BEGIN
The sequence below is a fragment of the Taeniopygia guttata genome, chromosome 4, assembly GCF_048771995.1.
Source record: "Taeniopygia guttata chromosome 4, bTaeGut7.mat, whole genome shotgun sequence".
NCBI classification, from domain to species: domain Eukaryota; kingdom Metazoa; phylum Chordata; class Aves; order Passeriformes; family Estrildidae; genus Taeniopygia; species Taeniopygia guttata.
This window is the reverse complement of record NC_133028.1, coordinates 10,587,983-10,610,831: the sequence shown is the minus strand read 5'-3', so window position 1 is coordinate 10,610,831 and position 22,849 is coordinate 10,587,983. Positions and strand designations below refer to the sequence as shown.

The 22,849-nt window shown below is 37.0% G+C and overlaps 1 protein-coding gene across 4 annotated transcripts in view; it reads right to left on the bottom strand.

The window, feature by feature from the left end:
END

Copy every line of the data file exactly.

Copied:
The sequence below is a fragment of the Taeniopygia guttata genome, chromosome 4, assembly GCF_048771995.1.
Source record: "Taeniopygia guttata chromosome 4, bTaeGut7.mat, whole genome shotgun sequence".
NCBI classification, from domain to species: domain Eukaryota; kingdom Metazoa; phylum Chordata; class Aves; order Passeriformes; family Estrildidae; genus Taeniopygia; species Taeniopygia guttata.
This window is the reverse complement of record NC_133028.1, coordinates 10,587,983-10,610,831: the sequence shown is the minus strand read 5'-3', so window position 1 is coordinate 10,610,831 and position 22,849 is coordinate 10,587,983. Positions and strand designations below refer to the sequence as shown.

The 22,849-nt window shown below is 37.0% G+C and overlaps 1 protein-coding gene across 4 annotated transcripts in view; it reads right to left on the bottom strand.

The window, feature by feature from the left end: